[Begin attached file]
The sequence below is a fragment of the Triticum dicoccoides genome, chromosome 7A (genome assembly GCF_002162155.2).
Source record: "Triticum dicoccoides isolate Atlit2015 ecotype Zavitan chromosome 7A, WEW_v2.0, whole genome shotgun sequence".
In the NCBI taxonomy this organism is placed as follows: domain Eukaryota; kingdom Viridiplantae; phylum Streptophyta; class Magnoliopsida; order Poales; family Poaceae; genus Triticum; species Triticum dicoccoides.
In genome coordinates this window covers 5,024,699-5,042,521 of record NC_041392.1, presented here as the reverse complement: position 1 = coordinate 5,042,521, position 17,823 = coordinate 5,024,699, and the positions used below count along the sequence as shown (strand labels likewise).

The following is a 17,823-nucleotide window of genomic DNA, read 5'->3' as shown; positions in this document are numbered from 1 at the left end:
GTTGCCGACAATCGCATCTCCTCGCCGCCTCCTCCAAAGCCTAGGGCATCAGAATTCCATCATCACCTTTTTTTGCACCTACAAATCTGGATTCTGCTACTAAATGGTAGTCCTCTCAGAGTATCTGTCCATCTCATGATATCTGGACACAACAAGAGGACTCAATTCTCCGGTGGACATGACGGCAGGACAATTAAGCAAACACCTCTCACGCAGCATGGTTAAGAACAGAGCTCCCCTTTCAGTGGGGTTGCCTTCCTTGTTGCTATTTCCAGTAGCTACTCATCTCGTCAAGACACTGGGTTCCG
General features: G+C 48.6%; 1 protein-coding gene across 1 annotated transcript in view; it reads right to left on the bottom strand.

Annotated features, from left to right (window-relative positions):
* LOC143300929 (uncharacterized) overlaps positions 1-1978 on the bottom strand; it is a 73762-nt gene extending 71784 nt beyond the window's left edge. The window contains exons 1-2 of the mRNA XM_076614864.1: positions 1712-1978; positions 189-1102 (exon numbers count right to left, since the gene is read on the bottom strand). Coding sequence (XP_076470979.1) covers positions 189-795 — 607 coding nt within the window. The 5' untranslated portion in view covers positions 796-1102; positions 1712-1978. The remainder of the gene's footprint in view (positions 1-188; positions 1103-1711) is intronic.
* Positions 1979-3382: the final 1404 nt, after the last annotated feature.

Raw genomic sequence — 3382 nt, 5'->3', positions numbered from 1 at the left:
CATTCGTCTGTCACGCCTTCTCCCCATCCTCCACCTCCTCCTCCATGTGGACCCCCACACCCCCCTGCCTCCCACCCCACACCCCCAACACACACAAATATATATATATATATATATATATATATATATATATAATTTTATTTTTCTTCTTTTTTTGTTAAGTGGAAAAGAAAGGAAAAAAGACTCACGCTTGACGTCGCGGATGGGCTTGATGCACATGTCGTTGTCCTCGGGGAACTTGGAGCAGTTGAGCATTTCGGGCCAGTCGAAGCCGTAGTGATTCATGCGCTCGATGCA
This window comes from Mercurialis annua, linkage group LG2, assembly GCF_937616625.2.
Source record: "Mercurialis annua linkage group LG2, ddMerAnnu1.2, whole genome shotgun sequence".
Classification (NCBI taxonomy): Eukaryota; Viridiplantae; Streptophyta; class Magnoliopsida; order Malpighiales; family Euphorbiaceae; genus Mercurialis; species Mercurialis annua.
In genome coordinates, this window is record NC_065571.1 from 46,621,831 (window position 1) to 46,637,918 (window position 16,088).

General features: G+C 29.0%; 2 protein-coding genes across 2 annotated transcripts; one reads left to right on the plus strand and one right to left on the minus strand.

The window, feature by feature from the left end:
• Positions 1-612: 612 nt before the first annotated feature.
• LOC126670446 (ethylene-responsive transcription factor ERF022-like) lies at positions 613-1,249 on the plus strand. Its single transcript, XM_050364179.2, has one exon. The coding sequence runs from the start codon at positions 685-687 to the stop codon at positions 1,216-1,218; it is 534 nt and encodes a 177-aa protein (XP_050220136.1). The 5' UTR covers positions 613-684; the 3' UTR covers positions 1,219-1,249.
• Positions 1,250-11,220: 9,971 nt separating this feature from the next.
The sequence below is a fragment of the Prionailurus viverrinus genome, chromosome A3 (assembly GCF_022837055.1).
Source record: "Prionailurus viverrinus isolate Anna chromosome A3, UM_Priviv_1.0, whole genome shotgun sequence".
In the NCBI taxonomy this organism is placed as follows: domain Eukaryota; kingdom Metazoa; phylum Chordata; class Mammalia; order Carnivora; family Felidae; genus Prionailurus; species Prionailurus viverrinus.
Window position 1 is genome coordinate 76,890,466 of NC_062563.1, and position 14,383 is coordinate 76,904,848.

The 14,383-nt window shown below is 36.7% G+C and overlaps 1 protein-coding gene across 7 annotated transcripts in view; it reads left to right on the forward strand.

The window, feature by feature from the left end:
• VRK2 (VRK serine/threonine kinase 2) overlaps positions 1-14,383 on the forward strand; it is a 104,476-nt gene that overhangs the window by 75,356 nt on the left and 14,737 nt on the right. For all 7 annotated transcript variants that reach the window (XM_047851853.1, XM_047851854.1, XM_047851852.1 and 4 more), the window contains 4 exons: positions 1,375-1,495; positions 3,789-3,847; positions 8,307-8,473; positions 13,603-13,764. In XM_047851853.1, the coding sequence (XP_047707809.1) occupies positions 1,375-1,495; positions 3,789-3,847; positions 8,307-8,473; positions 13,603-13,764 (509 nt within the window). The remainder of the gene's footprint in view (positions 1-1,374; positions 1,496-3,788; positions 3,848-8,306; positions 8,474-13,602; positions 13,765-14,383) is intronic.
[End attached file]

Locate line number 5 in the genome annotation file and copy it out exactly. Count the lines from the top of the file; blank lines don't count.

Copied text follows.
The following is a 17,823-nucleotide window of genomic DNA, read 5'->3' as shown; positions in this document are numbered from 1 at the left end: